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Linux malware infects 70,000 routers

July 31, 2023 - TuxCare PR Team

A stealthy Linux malware called AVrecon has been used to infect over 70,000 Linux-based small office/home office (SOHO) routers, according to a report by Lumen’s Black Lotus Labs threat research team.

The malware, which was first spotted in May 2021, is designed to steal bandwidth and provide a hidden residential proxy service. This allows its operators to hide a wide spectrum of malicious activities, from digital advertising fraud to password spraying.

The malware has largely managed to evade detection since it was first spotted. This is because it targets SOHO routers that are often not patched against common vulnerabilities. Additionally, the malware is very stealthy, and owners of infected machines rarely notice any service disruption or loss of bandwidth.

Once infected, the malware sends the compromised router’s information to an embedded command-and-control (C2) server. After making contact, the hacked machine is instructed to establish communication with an independent group of servers, known as second-stage C2 servers.

The security researchers found 15 such second-stage control servers, which have been operational since at least October 2021.

Lumen’s Black Lotus security team also addressed the AVrecon threat by null-routing the botnet’s command-and-control (C2) server across their backbone network. This effectively severed the connection between the malicious botnet and its central control server, significantly impeding its capacity to execute harmful activities.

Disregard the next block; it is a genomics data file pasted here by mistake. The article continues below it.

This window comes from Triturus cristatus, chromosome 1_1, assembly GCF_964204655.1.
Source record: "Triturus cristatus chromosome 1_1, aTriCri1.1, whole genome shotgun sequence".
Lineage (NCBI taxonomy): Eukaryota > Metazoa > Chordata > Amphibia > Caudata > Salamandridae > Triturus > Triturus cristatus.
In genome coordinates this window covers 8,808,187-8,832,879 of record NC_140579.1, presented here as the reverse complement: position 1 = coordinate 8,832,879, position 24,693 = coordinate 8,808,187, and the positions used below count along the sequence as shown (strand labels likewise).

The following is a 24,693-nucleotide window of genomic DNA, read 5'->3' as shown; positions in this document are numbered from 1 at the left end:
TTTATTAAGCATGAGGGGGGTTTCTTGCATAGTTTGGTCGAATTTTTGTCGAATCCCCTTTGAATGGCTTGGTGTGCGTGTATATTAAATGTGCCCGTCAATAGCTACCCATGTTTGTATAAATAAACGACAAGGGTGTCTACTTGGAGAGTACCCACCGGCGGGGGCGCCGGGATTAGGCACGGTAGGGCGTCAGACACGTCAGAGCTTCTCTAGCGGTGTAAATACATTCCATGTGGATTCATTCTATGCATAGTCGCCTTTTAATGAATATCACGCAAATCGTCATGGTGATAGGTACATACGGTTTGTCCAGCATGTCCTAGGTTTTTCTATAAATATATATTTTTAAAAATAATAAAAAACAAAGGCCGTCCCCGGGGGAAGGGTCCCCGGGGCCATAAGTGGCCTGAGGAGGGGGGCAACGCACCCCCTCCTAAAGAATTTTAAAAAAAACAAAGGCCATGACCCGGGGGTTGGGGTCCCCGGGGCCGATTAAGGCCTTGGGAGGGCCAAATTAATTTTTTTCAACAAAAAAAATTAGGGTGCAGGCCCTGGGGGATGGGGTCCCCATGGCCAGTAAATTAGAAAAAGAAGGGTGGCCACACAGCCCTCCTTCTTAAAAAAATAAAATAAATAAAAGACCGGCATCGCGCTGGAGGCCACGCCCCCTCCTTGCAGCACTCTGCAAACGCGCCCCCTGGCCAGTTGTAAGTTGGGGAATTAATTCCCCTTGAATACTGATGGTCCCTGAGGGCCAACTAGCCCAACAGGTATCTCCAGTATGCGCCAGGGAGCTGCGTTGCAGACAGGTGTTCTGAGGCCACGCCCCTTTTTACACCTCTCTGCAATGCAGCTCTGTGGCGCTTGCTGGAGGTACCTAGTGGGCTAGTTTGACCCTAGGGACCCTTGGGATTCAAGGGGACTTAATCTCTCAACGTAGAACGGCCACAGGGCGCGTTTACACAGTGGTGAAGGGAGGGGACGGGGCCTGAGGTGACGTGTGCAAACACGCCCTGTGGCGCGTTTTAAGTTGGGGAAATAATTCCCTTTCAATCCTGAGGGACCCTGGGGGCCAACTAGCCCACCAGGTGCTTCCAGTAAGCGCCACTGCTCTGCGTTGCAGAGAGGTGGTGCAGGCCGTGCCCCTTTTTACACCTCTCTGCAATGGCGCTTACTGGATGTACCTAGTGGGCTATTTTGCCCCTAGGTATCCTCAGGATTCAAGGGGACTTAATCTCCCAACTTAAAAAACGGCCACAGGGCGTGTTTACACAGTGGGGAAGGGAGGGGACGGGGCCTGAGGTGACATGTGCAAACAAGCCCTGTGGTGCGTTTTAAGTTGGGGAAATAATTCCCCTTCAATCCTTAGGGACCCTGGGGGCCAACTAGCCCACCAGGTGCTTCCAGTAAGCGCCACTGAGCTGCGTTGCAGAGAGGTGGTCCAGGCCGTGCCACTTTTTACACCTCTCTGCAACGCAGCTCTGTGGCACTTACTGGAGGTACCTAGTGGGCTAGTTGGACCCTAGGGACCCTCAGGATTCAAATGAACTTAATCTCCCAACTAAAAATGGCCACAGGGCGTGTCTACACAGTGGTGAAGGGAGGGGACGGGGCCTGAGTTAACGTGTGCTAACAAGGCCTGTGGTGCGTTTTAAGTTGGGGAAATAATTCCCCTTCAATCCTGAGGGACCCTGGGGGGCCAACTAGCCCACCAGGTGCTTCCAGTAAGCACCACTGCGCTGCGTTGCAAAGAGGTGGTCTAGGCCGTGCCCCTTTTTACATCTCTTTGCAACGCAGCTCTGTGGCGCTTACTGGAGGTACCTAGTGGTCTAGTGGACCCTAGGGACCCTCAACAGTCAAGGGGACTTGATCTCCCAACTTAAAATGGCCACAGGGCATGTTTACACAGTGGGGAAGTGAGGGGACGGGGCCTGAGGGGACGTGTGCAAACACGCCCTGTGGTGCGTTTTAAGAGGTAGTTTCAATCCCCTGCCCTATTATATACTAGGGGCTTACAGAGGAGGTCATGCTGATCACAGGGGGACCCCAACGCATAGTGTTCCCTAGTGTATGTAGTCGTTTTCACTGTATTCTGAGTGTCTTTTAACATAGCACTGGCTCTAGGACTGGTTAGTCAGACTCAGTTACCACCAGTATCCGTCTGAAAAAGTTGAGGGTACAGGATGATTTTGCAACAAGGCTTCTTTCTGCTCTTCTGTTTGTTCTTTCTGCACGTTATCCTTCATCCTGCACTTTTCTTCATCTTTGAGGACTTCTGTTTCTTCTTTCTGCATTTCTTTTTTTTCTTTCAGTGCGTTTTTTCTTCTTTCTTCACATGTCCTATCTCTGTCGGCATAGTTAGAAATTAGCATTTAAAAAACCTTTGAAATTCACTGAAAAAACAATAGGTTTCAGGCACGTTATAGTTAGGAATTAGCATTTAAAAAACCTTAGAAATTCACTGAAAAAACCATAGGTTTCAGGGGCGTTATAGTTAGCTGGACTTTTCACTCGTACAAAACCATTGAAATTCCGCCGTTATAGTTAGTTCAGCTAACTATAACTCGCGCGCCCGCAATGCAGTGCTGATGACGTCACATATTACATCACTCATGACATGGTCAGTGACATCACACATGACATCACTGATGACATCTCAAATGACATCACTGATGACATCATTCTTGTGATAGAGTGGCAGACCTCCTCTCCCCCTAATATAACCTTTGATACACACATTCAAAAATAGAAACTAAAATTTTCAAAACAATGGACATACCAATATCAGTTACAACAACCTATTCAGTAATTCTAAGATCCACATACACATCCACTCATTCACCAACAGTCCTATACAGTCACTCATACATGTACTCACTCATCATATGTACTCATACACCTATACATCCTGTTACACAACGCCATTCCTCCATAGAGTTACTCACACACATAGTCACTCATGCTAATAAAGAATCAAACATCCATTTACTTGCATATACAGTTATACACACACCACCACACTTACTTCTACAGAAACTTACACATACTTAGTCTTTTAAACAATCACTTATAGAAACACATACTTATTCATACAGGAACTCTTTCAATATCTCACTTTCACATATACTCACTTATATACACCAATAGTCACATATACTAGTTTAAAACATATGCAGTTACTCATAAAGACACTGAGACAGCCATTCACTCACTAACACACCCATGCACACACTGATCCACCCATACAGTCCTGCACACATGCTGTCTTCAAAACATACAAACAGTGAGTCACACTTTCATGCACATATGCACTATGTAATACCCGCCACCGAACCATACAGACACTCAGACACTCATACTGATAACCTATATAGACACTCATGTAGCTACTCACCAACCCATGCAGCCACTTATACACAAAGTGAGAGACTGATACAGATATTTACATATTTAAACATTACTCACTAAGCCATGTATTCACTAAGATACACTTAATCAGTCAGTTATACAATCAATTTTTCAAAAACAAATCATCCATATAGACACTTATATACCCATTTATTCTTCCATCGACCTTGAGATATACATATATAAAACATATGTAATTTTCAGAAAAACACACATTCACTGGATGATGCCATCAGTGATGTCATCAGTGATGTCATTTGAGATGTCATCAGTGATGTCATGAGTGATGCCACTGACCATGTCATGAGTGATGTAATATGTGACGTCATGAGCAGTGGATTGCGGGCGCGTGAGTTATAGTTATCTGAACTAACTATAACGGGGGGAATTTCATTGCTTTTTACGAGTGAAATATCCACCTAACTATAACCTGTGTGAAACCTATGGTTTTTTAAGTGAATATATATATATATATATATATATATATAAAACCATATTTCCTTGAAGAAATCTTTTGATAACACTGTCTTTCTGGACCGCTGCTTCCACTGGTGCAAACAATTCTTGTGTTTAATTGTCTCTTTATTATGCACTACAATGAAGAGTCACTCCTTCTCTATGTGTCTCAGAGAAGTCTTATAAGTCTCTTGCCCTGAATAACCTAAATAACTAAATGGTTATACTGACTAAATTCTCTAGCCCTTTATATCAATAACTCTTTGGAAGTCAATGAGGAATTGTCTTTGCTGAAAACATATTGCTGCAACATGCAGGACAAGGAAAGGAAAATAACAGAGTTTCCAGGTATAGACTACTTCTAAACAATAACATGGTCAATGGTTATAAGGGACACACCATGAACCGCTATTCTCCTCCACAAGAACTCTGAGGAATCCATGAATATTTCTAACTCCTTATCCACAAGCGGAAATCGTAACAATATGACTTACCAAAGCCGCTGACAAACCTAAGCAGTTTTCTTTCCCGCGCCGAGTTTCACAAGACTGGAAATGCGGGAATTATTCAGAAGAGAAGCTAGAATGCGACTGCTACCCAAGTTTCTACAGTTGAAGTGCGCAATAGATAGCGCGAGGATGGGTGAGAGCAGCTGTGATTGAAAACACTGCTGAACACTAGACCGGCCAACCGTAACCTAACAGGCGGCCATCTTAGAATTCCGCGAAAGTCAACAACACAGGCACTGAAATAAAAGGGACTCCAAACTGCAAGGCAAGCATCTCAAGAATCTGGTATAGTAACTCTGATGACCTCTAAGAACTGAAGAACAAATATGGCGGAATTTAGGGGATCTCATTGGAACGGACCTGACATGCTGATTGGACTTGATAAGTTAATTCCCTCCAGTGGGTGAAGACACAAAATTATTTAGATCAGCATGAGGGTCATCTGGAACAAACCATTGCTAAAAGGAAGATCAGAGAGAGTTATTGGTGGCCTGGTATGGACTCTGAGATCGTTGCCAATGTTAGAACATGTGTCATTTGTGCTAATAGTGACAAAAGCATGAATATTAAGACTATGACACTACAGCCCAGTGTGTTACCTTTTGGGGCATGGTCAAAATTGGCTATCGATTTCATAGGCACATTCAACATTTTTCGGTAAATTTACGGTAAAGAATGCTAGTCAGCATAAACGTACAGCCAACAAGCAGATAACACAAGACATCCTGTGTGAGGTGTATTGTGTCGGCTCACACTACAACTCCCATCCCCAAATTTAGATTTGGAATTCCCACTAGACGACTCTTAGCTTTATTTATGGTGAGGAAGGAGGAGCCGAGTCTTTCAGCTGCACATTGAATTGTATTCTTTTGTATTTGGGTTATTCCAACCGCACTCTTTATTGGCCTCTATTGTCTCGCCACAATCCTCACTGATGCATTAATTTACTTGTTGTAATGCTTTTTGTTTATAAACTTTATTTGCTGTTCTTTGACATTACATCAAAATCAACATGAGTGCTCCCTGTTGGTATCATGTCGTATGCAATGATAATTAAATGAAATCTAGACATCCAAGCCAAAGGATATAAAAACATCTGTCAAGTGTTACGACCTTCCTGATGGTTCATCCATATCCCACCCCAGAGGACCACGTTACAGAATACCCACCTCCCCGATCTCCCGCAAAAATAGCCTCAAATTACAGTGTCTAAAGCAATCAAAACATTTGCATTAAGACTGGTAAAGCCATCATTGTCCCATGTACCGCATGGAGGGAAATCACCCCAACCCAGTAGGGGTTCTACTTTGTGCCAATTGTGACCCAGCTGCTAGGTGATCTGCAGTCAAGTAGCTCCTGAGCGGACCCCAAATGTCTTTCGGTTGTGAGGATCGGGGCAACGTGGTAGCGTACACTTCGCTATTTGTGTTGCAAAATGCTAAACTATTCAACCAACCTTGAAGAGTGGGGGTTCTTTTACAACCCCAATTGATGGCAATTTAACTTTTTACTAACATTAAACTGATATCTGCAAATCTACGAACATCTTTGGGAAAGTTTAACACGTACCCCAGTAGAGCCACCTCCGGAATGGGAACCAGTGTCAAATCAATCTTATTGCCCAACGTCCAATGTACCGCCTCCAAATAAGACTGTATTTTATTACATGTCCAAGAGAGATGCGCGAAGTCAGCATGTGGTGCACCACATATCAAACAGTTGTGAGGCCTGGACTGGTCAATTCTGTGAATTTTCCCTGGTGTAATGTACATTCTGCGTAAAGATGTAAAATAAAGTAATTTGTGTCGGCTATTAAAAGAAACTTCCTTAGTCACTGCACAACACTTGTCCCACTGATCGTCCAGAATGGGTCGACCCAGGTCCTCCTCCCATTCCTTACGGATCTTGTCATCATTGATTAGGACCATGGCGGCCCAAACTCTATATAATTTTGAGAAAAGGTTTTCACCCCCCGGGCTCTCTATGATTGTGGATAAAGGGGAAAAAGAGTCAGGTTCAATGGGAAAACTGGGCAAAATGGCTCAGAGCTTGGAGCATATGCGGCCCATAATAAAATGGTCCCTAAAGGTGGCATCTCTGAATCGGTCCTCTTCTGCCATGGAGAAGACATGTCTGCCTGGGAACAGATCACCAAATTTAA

The severity of this threat stems from the fact that SOHO routers typically reside beyond the confines of the conventional security perimeter, greatly diminishing defenders’ ability to detect malicious activities.

The Volt Typhoon Chinese cyberespionage group used a similar tactic to build a covert proxy network out of hacked ASUS, Cisco, D-Link, Netgear, FatPipe, and Zyxel SOHO network equipment to hide their malicious activity within legitimate network traffic.

“Threat actors are using AVrecon to proxy traffic and to engage in malicious activity like password spraying,” says Michelle Lee, threat intelligence director of Lumen Black Lotus Labs. “This is different from the direct network targeting we saw with our other router-based malware discoveries.”

“Defenders should be aware that such malicious activity can originate from what appears to be a residential IP address in a country other than the actual origin, and traffic from compromised IP addresses will bypass firewall rules such as geofencing and ASN-based blocking.”

The sources for this piece include an article in BleepingComputer.

Linux malware infects 70,000 routers
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Linux malware infects 70,000 routers
A stealthy Linux malware called AVrecon has been used to infect over 70,000 Linux-based small office/home office (SOHO) routers.
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